I’d never heard of diagramming sentences until I came to the US, and even now I don’t understand it.

  59. i got a dash of diagramming sentences in the late 1980s, but it was very much on its way out (at least in places with any interest in contemporary pedagogy). it was not, as i recall, much use for anything – very much in the “latin is the one true grammar so let’s pretend english uses it” tradition that is mostly intended to make kids internalize the most useless kinds of prescriptive-grammar peevery.

  60. I did sentence diagramming in what must have been the early-to-mid-nineties in Catholic (my mom taught there, but I wasn’t) school in Vermont. It didn’t come up again afterwards. Same school dutifully taught me cursive in the late 80s, in which I was obliged to write all my homework until I moved on to high school.

  61. David Marjanović says

    Oh, we did learn some syntax in elementary school: subjects and objects and “predicates” (verbs, that is!) and attributes. But, given all the reshuffling German word order permits, I never heard of any kind of diagramming sentences till I read Americans recounting their experiences.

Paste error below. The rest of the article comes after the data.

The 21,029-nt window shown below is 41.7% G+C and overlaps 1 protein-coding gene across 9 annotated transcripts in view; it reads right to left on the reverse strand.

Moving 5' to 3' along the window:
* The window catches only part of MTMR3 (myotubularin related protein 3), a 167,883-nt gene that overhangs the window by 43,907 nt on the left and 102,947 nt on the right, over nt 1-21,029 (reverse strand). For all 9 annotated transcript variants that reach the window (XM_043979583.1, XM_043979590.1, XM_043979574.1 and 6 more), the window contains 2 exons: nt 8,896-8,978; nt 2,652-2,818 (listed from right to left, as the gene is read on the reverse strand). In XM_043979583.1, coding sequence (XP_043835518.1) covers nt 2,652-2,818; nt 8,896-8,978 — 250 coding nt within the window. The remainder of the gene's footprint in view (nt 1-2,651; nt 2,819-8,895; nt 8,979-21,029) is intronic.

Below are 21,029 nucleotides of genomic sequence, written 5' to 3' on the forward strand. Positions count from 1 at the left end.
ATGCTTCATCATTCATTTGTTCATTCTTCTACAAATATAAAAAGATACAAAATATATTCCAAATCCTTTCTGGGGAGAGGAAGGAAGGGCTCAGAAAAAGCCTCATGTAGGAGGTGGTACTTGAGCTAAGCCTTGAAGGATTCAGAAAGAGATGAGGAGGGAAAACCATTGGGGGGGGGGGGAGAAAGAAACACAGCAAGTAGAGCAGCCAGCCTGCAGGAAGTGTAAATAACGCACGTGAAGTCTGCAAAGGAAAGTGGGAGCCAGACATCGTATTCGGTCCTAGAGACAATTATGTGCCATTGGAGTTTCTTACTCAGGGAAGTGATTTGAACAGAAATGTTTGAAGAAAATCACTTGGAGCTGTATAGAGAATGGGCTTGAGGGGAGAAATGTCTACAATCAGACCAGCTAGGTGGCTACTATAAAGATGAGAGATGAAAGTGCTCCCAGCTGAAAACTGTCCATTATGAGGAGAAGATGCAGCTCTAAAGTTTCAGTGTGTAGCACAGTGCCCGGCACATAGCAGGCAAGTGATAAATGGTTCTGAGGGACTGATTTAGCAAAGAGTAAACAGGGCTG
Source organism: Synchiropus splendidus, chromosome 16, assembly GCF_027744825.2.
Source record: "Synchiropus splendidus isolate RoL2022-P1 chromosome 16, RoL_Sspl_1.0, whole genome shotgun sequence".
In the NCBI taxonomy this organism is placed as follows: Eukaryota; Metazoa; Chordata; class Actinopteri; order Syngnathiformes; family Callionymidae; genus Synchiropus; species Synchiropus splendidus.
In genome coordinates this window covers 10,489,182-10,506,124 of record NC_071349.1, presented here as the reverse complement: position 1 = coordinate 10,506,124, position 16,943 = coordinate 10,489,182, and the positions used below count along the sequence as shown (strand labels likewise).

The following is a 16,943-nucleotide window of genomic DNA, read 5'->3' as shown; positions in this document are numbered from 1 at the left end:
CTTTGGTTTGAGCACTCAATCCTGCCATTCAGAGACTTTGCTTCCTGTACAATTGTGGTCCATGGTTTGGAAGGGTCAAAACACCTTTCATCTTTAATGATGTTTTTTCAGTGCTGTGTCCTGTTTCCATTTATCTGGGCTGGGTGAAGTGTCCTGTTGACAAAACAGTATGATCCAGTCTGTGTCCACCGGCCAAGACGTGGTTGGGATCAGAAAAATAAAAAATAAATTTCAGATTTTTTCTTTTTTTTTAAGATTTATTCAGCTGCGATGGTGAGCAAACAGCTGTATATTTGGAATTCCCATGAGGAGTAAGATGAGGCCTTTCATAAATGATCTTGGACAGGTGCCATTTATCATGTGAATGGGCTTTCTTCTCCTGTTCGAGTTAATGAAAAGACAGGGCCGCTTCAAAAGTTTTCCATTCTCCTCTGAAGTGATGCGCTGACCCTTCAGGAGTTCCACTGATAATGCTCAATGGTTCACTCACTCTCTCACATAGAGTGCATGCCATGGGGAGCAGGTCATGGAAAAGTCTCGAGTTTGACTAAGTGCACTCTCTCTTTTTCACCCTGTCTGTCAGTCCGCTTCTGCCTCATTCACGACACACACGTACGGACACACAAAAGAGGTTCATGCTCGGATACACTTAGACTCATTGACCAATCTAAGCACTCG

What shocked me was the concept of learning phonetics in school.

  62. Lars Mathiesen (he/him/his) says

    My Danish teacher in 8th and 9th grade was a fan of Diderichsen’s analysis of Danish sentences into a fixed sequence of fields, so I got pretty good at that.

  63. What we did in 1990 was a version of diagramming. But, as I said, the other English teachers at Judson Middle School didn’t teach it.

  64. First and second grade was almost half practicing cursive Cyrrilic handwriting, the other half arithmetic. 1990.

    And being involuntarily conscripted in the Communist youth corps, but that barely registered.

  65. i changed schools in 5th grade (mid-80s), so had the lovely experience of learning two different required cursive scripts in elementary school (the second a “simplified”/”modernized” progressive-pedagogy version that must’ve been a significant advance in learnability over proper copperplate, fifty or so years earlier; the first more conventional and ornamented).

  66. The evening news announcement that we should no longer address our teachers as “comrade” — I’ll never forget the link on my parents’ faces.


  67. Relieved / baffled / stunned?

    link >> look

    *другарю / другарко

    Most teachers were female